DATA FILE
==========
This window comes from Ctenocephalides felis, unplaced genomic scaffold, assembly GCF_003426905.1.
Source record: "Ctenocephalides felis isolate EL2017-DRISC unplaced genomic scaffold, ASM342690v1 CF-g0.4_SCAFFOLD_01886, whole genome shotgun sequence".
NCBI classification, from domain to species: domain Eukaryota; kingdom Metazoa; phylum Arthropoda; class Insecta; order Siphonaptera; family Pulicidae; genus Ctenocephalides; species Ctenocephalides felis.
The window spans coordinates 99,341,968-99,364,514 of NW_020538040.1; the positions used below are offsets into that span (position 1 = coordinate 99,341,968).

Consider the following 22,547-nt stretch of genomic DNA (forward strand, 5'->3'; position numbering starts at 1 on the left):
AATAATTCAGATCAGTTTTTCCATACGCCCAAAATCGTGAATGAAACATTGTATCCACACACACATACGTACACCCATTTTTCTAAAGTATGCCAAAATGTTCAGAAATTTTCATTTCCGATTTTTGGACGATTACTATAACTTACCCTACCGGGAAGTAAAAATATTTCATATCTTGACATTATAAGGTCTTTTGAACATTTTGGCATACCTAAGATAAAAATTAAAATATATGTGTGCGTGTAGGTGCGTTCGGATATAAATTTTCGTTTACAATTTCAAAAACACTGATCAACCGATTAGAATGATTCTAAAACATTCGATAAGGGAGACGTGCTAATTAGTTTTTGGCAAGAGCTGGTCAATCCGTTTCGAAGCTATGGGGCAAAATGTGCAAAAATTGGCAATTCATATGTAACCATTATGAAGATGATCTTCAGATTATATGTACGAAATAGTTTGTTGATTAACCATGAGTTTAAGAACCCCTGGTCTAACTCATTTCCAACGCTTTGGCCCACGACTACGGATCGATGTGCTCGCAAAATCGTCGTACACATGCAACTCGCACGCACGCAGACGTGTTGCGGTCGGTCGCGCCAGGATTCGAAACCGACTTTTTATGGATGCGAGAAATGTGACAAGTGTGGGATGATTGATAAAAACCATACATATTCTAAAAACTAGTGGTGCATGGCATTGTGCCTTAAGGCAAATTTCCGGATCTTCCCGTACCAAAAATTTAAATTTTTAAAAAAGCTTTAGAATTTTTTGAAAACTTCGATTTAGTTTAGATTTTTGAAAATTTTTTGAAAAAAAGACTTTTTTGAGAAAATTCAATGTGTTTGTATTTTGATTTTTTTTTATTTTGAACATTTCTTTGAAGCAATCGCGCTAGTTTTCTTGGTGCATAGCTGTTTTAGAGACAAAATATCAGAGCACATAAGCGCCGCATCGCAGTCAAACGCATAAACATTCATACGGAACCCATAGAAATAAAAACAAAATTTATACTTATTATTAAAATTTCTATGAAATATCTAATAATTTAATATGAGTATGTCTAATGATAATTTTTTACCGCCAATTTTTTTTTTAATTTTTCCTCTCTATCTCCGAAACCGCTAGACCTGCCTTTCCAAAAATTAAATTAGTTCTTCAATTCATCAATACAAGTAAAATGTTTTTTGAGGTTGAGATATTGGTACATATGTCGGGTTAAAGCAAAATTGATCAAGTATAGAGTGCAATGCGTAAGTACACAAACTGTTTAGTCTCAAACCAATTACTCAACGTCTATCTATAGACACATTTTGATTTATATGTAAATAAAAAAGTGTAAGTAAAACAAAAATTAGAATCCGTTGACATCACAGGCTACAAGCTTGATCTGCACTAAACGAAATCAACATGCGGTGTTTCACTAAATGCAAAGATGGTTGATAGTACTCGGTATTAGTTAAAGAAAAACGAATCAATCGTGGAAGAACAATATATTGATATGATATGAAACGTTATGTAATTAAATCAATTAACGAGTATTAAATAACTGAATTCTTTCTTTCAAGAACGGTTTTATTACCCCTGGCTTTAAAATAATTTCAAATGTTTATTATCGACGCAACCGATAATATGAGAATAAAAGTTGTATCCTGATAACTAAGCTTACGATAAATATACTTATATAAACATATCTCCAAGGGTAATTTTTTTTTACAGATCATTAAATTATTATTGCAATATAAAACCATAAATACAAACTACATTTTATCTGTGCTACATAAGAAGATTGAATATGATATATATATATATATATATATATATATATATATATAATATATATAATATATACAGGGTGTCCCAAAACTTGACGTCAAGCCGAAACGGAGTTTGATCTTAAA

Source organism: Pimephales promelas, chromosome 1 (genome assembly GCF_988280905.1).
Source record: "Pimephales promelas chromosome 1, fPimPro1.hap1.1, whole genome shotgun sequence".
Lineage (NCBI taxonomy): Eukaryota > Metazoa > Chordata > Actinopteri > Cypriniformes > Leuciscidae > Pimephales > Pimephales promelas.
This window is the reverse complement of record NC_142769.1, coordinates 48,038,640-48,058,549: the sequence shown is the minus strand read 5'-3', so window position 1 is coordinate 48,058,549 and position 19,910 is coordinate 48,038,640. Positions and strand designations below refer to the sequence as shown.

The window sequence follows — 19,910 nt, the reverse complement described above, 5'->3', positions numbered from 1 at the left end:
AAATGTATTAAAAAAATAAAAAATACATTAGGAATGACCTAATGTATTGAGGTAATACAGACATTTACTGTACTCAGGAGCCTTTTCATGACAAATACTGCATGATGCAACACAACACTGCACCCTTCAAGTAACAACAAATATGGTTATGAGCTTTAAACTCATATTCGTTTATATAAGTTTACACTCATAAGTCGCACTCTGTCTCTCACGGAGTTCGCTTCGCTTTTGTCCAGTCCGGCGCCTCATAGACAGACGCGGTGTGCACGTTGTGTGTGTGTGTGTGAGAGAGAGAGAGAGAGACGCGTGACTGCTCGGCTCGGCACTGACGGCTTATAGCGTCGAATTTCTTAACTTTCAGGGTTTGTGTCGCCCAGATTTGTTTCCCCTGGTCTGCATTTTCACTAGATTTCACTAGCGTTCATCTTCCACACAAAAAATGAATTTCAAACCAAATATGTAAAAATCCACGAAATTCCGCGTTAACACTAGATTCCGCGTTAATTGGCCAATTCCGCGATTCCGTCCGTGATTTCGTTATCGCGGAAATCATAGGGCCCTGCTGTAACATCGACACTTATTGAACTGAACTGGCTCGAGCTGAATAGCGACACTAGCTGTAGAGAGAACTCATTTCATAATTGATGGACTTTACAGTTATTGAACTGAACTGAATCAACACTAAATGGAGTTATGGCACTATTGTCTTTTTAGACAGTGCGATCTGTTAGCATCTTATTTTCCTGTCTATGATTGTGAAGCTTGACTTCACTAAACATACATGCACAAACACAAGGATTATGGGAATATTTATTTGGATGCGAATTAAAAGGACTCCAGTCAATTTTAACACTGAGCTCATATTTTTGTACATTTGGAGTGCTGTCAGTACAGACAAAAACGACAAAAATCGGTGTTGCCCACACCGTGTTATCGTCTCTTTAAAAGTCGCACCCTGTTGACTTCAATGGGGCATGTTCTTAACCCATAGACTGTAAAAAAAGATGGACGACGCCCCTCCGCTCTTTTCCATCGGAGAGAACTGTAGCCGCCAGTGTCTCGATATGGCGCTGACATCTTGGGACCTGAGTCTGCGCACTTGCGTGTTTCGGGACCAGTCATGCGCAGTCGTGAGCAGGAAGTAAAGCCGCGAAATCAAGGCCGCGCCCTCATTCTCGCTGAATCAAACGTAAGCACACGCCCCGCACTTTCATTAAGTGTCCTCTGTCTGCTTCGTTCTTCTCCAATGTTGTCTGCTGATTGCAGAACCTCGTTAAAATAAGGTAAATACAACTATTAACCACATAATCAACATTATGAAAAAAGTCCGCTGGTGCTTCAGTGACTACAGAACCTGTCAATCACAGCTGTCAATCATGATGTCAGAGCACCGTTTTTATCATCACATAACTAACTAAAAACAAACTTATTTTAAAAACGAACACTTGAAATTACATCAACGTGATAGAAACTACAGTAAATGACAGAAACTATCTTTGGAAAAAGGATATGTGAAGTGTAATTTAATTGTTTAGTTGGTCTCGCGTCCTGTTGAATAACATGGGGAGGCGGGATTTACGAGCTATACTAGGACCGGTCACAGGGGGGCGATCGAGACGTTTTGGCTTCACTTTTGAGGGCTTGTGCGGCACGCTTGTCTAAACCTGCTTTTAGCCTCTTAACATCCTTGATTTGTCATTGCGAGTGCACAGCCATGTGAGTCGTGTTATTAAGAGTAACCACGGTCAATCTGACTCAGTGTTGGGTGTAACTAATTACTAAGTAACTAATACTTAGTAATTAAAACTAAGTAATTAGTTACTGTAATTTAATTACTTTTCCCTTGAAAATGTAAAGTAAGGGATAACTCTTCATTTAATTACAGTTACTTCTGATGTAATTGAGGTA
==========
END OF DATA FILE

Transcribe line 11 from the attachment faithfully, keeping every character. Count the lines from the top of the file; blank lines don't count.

The window sequence follows — 19,910 nt, the reverse complement described above, 5'->3', positions numbered from 1 at the left end: